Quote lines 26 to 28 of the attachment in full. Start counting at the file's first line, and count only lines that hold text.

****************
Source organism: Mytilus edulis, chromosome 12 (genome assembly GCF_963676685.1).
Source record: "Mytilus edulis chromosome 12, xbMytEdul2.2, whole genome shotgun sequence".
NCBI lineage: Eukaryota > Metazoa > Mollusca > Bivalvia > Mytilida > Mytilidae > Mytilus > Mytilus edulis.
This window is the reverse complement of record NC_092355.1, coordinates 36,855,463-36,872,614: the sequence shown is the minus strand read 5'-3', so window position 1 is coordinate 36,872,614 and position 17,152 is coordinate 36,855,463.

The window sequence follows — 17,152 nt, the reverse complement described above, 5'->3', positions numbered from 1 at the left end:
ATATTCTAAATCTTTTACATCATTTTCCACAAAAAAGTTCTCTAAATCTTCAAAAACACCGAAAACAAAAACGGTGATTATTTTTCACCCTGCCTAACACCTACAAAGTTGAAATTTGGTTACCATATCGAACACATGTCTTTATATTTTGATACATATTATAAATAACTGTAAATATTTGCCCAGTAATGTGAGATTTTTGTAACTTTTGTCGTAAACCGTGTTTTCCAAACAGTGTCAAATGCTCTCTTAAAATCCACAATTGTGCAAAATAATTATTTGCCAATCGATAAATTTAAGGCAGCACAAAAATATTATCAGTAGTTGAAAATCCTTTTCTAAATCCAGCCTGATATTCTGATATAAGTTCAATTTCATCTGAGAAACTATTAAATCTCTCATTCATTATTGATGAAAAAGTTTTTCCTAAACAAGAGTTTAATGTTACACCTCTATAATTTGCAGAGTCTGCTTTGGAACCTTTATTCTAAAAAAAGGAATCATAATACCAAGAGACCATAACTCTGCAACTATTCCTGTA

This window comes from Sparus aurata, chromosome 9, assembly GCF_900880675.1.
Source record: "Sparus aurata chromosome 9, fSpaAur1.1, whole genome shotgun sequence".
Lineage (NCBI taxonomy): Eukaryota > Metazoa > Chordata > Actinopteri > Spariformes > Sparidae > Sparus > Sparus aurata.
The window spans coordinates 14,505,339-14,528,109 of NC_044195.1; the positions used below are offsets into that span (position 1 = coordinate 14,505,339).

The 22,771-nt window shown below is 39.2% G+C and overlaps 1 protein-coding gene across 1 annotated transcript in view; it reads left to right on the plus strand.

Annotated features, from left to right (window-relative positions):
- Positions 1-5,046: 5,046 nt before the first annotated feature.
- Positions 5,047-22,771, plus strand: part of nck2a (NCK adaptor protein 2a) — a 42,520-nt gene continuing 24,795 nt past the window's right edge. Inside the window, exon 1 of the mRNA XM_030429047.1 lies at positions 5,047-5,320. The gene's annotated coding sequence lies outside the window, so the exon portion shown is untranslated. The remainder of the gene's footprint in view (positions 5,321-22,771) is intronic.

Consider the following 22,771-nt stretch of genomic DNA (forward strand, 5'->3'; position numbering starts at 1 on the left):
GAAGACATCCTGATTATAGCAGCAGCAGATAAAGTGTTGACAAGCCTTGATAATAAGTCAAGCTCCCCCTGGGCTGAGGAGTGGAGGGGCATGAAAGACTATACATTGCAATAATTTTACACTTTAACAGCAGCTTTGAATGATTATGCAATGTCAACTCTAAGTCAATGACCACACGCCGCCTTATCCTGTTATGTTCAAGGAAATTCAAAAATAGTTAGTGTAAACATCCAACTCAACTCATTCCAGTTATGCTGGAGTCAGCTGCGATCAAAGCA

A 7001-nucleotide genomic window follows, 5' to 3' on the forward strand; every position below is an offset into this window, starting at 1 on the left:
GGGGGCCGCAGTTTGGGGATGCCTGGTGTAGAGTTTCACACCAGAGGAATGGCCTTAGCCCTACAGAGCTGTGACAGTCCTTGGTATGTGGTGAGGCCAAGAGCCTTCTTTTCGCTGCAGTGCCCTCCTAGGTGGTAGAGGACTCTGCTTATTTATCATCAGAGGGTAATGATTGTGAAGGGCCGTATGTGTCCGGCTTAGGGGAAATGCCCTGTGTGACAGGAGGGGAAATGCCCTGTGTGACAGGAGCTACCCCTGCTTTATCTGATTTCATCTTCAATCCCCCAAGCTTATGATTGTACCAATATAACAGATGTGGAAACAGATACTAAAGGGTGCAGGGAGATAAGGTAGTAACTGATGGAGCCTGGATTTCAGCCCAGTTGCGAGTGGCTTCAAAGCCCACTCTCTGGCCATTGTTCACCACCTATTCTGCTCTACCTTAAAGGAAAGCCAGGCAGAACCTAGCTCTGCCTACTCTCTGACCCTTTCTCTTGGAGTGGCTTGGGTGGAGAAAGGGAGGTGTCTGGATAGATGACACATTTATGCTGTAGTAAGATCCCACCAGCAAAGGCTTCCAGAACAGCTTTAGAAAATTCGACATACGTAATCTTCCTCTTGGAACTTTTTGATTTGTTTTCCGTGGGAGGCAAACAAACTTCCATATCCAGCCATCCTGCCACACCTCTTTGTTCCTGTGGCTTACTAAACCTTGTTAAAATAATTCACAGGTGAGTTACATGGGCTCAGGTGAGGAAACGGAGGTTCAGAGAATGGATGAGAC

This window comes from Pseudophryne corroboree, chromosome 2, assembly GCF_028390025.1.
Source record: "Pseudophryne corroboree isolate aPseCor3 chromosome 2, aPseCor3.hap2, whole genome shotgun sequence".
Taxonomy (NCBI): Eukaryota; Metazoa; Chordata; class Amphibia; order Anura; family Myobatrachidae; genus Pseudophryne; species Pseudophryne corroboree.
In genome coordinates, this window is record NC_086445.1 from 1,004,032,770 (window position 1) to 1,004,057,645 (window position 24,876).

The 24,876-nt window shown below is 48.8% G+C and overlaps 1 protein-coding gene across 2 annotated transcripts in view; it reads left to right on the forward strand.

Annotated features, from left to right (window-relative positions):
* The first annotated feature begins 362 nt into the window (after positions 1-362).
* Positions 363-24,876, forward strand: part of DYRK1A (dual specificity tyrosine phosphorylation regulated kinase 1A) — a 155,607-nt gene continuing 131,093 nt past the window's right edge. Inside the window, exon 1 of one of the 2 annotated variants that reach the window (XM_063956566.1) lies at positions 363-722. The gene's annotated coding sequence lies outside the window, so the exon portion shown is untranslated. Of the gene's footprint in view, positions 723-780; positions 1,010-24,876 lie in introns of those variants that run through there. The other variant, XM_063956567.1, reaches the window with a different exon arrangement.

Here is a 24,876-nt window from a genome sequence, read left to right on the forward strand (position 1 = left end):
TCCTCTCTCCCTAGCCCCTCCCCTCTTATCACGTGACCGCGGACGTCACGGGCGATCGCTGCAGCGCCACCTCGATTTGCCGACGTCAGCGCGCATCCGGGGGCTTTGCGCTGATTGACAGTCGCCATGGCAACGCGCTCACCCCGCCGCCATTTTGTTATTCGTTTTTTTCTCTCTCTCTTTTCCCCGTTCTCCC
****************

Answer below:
* Positions 363-24,876, forward strand: part of DYRK1A (dual specificity tyrosine phosphorylation regulated kinase 1A) — a 155,607-nt gene continuing 131,093 nt past the window's right edge. Inside the window, exon 1 of one of the 2 annotated variants that reach the window (XM_063956566.1) lies at positions 363-722. The gene's annotated coding sequence lies outside the window, so the exon portion shown is untranslated. Of the gene's footprint in view, positions 723-780; positions 1,010-24,876 lie in introns of those variants that run through there. The other variant, XM_063956567.1, reaches the window with a different exon arrangement.

Here is a 24,876-nt window from a genome sequence, read left to right on the forward strand (position 1 = left end):
TCCTCTCTCCCTAGCCCCTCCCCTCTTATCACGTGACCGCGGACGTCACGGGCGATCGCTGCAGCGCCACCTCGATTTGCCGACGTCAGCGCGCATCCGGGGGCTTTGCGCTGATTGACAGTCGCCATGGCAACGCGCTCACCCCGCCGCCATTTTGTTATTCGTTTTTTTCTCTCTCTCTTTTCCCCGTTCTCCC